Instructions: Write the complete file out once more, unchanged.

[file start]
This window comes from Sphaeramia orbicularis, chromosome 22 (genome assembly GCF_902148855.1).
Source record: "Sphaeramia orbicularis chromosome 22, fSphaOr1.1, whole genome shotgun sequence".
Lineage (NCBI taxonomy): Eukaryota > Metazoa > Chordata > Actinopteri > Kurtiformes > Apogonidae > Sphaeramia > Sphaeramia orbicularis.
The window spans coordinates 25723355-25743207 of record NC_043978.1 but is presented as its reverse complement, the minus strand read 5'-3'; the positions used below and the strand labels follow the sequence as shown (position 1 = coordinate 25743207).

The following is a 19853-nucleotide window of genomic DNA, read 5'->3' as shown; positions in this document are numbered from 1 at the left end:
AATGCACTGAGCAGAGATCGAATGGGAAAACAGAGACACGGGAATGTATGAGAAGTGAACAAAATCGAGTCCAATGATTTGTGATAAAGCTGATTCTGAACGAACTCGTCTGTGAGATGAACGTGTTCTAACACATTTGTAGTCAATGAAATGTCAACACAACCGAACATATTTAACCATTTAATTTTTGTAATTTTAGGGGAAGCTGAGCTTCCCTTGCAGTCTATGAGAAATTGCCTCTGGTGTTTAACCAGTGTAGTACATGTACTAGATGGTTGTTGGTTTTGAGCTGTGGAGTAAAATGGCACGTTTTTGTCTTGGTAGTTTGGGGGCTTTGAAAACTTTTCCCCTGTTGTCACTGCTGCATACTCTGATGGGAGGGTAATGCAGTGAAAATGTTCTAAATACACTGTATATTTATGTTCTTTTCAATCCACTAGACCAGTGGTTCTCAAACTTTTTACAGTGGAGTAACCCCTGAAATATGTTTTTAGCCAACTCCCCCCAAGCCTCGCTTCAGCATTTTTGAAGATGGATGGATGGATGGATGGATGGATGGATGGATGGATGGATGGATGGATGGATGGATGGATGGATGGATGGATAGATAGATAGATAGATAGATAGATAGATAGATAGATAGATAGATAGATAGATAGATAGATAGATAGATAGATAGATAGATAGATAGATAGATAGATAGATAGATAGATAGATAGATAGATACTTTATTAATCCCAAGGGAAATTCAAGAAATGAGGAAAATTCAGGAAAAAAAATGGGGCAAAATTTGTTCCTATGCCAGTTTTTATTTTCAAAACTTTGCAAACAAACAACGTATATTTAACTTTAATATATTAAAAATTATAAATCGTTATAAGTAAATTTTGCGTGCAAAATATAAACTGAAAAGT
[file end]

This window comes from Sphaeramia orbicularis, chromosome 22 (genome assembly GCF_902148855.1).
Source record: "Sphaeramia orbicularis chromosome 22, fSphaOr1.1, whole genome shotgun sequence".
Lineage (NCBI taxonomy): Eukaryota > Metazoa > Chordata > Actinopteri > Kurtiformes > Apogonidae > Sphaeramia > Sphaeramia orbicularis.
The window spans coordinates 25723355-25743207 of record NC_043978.1 but is presented as its reverse complement, the minus strand read 5'-3'; the positions used below and the strand labels follow the sequence as shown (position 1 = coordinate 25743207).

The following is a 19853-nucleotide window of genomic DNA, read 5'->3' as shown; positions in this document are numbered from 1 at the left end:
AATGCACTGAGCAGAGATCGAATGGGAAAACAGAGACACGGGAATGTATGAGAAGTGAACAAAATCGAGTCCAATGATTTGTGATAAAGCTGATTCTGAACGAACTCGTCTGTGAGATGAACGTGTTCTAACACATTTGTAGTCAATGAAATGTCAACACAACCGAACATATTTAACCATTTAATTTTTGTAATTTTAGGGGAAGCTGAGCTTCCCTTGCAGTCTATGAGAAATTGCCTCTGGTGTTTAACCAGTGTAGTACATGTACTAGATGGTTGTTGGTTTTGAGCTGTGGAGTAAAATGGCACGTTTTTGTCTTGGTAGTTTGGGGGCTTTGAAAACTTTTCCCCTGTTGTCACTGCTGCATACTCTGATGGGAGGGTAATGCAGTGAAAATGTTCTAAATACACTGTATATTTATGTTCTTTTCAATCCACTAGACCAGTGGTTCTCAAACTTTTTACAGTGGAGTAACCCCTGAAATATGTTTTTAGCCAACTCCCCCCAAGCCTCGCTTCAGCATTTTTGAAGATGGATGGATGGATGGATGGATGGATGGATGGATGGATGGATGGATGGATGGATGGATGGATGGATGGATGGATAGATAGATAGATAGATAGATAGATAGATAGATAGATAGATAGATAGATAGATAGATAGATAGATAGATAGATAGATAGATAGATAGATAGATAGATAGATAGATAGATAGATAGATAGATACTTTATTAATCCCAAGGGAAATTCAAGAAATGAGGAAAATTCAGGAAAAAAAATGGGGCAAAATTTGTTCCTATGCCAGTTTTTATTTTCAAAACTTTGCAAACAAACAACGTATATTTAACTTTAATATATTAAAAATTATAAATCGTTATAAGTAAATTTTGCGTGCAAAATATAAACTGAAAAGT